This is a merrier Christmas than last year for Augusta-area charities tallying holiday season donations.
"The giving has been very good," said Willis Howell, a captain with the Salvation Army.
The Salvation Army expects between $70,000 to $75,000 from its traditional kettle campaign at Christmas, Capt. Howell said Tuesday. If that estimate rings true, they'll have collected between $8,000 and $13,000 more in donations than in 1995.
Still, the Salvation Army had hoped to pull $90,000 out of its legions of red pots. The organization does not expect to reach that goal.
"But I certainly have to offer a huge word of thanks to the community because they've done far better than last year," Capt. Howell said. "The community has really poured out the support."
Golden Harvest Food Bank's Mike Firmin also thanks Augustans for donating 20,000 pounds of food this season, particularly since their busiest months are January-March.
"Our hearts are just overflowing because of the generosity of the community," said Mr. Firmin, executive director. "Out of 365 days (next year), we have 355 covered. I think that's awesome."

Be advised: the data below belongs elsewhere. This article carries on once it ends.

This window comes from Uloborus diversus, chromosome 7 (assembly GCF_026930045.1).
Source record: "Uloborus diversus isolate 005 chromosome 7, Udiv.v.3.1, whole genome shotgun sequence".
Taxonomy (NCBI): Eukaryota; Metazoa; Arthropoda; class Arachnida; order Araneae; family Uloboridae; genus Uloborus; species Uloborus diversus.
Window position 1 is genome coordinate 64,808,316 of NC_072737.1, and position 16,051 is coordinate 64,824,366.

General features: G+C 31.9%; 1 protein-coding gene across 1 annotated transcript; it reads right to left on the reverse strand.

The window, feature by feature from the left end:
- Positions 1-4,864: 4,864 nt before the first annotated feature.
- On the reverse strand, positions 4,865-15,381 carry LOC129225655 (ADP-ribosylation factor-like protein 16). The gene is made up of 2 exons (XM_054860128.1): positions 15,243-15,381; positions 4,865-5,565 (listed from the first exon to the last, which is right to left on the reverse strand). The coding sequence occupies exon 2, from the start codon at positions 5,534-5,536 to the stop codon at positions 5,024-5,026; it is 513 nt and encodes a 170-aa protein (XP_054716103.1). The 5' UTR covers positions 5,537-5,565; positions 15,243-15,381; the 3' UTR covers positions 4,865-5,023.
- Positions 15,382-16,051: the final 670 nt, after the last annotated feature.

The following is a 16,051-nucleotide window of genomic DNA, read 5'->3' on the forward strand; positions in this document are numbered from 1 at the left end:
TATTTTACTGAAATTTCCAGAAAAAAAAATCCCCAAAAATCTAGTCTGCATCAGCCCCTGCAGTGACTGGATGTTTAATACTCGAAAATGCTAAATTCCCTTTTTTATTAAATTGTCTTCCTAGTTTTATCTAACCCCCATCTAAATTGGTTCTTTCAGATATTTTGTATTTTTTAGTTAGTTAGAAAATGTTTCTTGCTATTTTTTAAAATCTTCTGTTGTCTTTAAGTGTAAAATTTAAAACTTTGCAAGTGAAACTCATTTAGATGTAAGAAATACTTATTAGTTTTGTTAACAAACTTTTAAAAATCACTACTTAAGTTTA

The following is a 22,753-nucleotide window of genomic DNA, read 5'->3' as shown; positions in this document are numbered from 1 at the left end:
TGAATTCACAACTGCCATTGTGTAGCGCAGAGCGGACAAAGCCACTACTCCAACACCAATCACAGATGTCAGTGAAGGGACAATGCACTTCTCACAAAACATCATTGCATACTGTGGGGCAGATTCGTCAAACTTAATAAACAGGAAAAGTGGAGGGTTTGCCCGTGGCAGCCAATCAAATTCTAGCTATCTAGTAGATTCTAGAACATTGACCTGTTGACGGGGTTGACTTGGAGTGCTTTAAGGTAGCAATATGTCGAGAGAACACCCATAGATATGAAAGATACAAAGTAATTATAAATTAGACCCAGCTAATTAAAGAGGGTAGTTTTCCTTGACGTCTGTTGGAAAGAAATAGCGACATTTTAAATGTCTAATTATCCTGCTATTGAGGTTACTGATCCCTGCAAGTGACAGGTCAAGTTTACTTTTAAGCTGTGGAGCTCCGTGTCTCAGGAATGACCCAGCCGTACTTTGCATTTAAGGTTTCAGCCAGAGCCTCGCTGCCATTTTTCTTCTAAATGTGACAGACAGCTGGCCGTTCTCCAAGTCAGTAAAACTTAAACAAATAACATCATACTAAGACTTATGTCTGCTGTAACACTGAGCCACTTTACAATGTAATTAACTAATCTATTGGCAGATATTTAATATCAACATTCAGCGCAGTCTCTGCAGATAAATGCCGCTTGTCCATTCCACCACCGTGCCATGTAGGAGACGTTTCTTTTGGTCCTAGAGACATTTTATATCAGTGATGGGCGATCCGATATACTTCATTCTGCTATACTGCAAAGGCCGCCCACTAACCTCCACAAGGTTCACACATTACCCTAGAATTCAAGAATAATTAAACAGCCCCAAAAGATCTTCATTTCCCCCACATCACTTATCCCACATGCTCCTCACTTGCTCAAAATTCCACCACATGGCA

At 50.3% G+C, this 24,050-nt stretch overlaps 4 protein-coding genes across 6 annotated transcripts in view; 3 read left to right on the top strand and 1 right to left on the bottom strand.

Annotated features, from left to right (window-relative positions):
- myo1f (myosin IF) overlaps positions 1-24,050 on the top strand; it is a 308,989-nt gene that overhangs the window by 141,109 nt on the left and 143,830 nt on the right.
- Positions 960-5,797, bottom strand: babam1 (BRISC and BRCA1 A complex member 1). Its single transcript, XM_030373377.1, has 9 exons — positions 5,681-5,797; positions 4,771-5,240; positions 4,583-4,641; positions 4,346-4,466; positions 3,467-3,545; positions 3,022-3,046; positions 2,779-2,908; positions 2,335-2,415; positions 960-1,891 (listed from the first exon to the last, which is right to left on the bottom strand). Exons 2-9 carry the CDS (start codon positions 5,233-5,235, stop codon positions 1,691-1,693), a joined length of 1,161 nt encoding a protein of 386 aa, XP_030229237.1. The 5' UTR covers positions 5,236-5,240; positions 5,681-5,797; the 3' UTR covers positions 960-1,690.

Other charities and service organizations were beginning to tally their donations or were closed for the holidays on Tuesday.
At the American Red Cross chapter in Augusta, for example, workers won't know how much people have given for another week or so, when they close the books at the end of the month, said Carolyn Maund.
"A lot of times people wait until really the last minute to give their contribution," Ms. Maund said. "As far as I can tell.°.°.°people have been generous again."
The Red Cross' goal for November-December campaigns is about $15,000, Ms. Maund said. Last year, the organization collected $16,500 from July through December.
Other groups are thanking Augustans for their help with different types of holiday drives, such as the Aiken County United Way's Christmas party for foster children.
Several Aiken County restaurants donated 40 large pizzas to feed about 120 foster children and several schools helped, too, said Michael Williamson, marketing and resource development for the Aiken County United Way.
"So it's really not about money," he said. "It was more about having a party and pulling together gifts and have the children's pictures taken."
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